COVID-19 Continues to Take a Toll on Food Industry
Oct 15, 2023

COVID-19 Continues to Take a Toll on Food Industry

Reporting Texas TV

AUSTIN, Texas — A chef for several sororities in West Campus encountered a challenge shortly after beginning his job a few months ago.

Chef Tyler Henderson had an issue with food stocking, recipes, and menus due to the lasting effects the pandemic had on the food industry.

The pandemic affected the food production process from farmer to consumer, according to the Oxford Academic. It caused production facilities to close, restricted food trade policies, and put financial pressures on the food supply chain.

“Our product attributes we used for years are no longer available post-COVID,” Henderson said.

“As a chef in this day, you have to be prepared for anything.”

Henderson said he had to get creative and use sweet potato starch as an alternative to flour and alternatives for sriracha sauce because there is a nationwide shortage of these highly-requested items.

Chef Tyler Henderson washes dishes after preparing and serving lunch at a West Campus dining hall in Austin, Texas, on Oct. 10, 2023. (Nicola Iannelli/ Reporting Texas TV)

The shortage also forced Henderson to repeat menu items. He said he has grown frustrated having to reuse items like shrimp three times a week instead of being able to diversify the menu.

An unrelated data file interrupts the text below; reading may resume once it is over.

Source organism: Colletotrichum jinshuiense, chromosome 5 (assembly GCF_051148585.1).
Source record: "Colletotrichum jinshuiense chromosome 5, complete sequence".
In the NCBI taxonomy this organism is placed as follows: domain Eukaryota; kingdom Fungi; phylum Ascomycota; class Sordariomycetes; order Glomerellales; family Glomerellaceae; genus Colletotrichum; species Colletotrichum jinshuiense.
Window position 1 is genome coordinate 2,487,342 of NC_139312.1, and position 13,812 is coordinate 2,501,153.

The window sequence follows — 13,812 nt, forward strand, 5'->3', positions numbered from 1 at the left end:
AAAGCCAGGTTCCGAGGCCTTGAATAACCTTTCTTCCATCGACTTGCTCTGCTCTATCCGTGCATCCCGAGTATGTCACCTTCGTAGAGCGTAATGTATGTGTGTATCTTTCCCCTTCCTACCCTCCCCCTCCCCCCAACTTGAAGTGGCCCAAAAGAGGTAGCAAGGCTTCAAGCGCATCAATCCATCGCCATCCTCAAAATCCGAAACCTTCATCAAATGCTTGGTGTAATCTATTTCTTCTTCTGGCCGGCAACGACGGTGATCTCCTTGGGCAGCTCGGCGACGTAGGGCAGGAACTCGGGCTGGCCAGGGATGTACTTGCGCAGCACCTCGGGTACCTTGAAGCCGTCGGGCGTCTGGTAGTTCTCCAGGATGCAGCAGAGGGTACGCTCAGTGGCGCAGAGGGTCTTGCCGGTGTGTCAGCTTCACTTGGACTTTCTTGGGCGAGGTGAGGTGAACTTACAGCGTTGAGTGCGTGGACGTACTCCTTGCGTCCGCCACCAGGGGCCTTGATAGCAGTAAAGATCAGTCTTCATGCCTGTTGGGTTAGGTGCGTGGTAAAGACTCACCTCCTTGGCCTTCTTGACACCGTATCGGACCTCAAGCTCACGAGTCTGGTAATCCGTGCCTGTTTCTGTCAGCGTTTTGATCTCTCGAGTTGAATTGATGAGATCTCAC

These shortages have taken a toll on university students.

Sabine Sharp, a UT student and West Campus resident, said she appreciates Henderson’s flexibility, but finds the limited menu rather inconvenient.

“The only gluten-free bread option was a burger bun,” Sharp said. “French toast, sandwiches, and casseroles all on burger buns became really tiring and limited my meals.”

Shyrl-Ann Hunt, a house manager for several off-campus resident halls, said stock shortages are not the only concern in the post-pandemic food industry, as food delivery also struggles. Her job is to keep the snack kitchen stocked for students to make meals when food services cannot be provided.

“I placed orders but no one would be available to deliver,” Hunt said. “The stock was down to zero, and I had to make the run to three different locations to ensure students had food.”

Hunt and Henderson said they seek a permanent solution to feed and accommodate students.